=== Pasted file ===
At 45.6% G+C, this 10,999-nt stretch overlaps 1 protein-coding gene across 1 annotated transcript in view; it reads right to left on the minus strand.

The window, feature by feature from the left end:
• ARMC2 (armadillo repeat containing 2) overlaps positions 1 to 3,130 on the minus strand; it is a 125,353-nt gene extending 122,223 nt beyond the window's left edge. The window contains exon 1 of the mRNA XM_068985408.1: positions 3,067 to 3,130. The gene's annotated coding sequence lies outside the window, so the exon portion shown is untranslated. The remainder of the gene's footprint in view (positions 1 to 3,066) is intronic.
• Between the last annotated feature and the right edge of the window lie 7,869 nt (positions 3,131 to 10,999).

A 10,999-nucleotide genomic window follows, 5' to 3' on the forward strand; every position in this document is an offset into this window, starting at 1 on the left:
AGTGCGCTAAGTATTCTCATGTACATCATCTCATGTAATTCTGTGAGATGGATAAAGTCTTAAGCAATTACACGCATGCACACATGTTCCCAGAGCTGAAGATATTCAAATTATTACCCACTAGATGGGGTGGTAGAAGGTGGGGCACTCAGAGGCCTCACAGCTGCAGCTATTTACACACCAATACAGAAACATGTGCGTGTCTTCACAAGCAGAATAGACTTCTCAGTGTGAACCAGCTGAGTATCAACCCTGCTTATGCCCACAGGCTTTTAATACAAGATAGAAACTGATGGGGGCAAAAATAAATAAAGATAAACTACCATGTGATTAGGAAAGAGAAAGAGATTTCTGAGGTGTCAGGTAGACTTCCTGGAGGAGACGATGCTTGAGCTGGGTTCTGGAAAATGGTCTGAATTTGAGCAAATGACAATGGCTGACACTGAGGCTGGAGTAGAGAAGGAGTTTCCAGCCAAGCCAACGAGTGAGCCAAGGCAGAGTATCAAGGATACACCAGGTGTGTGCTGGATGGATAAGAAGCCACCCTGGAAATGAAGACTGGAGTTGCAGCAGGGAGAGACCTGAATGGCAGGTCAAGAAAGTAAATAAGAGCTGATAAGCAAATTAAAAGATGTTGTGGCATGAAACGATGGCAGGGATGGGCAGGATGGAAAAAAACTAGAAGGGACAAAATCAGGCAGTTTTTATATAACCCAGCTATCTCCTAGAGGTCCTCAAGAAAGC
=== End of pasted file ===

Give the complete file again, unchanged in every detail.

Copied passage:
At 45.6% G+C, this 10,999-nt stretch overlaps 1 protein-coding gene across 1 annotated transcript in view; it reads right to left on the minus strand.

The window, feature by feature from the left end:
• ARMC2 (armadillo repeat containing 2) overlaps positions 1 to 3,130 on the minus strand; it is a 125,353-nt gene extending 122,223 nt beyond the window's left edge. The window contains exon 1 of the mRNA XM_068985408.1: positions 3,067 to 3,130. The gene's annotated coding sequence lies outside the window, so the exon portion shown is untranslated. The remainder of the gene's footprint in view (positions 1 to 3,066) is intronic.
• Between the last annotated feature and the right edge of the window lie 7,869 nt (positions 3,131 to 10,999).

A 10,999-nucleotide genomic window follows, 5' to 3' on the forward strand; every position in this document is an offset into this window, starting at 1 on the left:
AGTGCGCTAAGTATTCTCATGTACATCATCTCATGTAATTCTGTGAGATGGATAAAGTCTTAAGCAATTACACGCATGCACACATGTTCCCAGAGCTGAAGATATTCAAATTATTACCCACTAGATGGGGTGGTAGAAGGTGGGGCACTCAGAGGCCTCACAGCTGCAGCTATTTACACACCAATACAGAAACATGTGCGTGTCTTCACAAGCAGAATAGACTTCTCAGTGTGAACCAGCTGAGTATCAACCCTGCTTATGCCCACAGGCTTTTAATACAAGATAGAAACTGATGGGGGCAAAAATAAATAAAGATAAACTACCATGTGATTAGGAAAGAGAAAGAGATTTCTGAGGTGTCAGGTAGACTTCCTGGAGGAGACGATGCTTGAGCTGGGTTCTGGAAAATGGTCTGAATTTGAGCAAATGACAATGGCTGACACTGAGGCTGGAGTAGAGAAGGAGTTTCCAGCCAAGCCAACGAGTGAGCCAAGGCAGAGTATCAAGGATACACCAGGTGTGTGCTGGATGGATAAGAAGCCACCCTGGAAATGAAGACTGGAGTTGCAGCAGGGAGAGACCTGAATGGCAGGTCAAGAAAGTAAATAAGAGCTGATAAGCAAATTAAAAGATGTTGTGGCATGAAACGATGGCAGGGATGGGCAGGATGGAAAAAAACTAGAAGGGACAAAATCAGGCAGTTTTTATATAACCCAGCTATCTCCTAGAGGTCCTCAAGAAAGC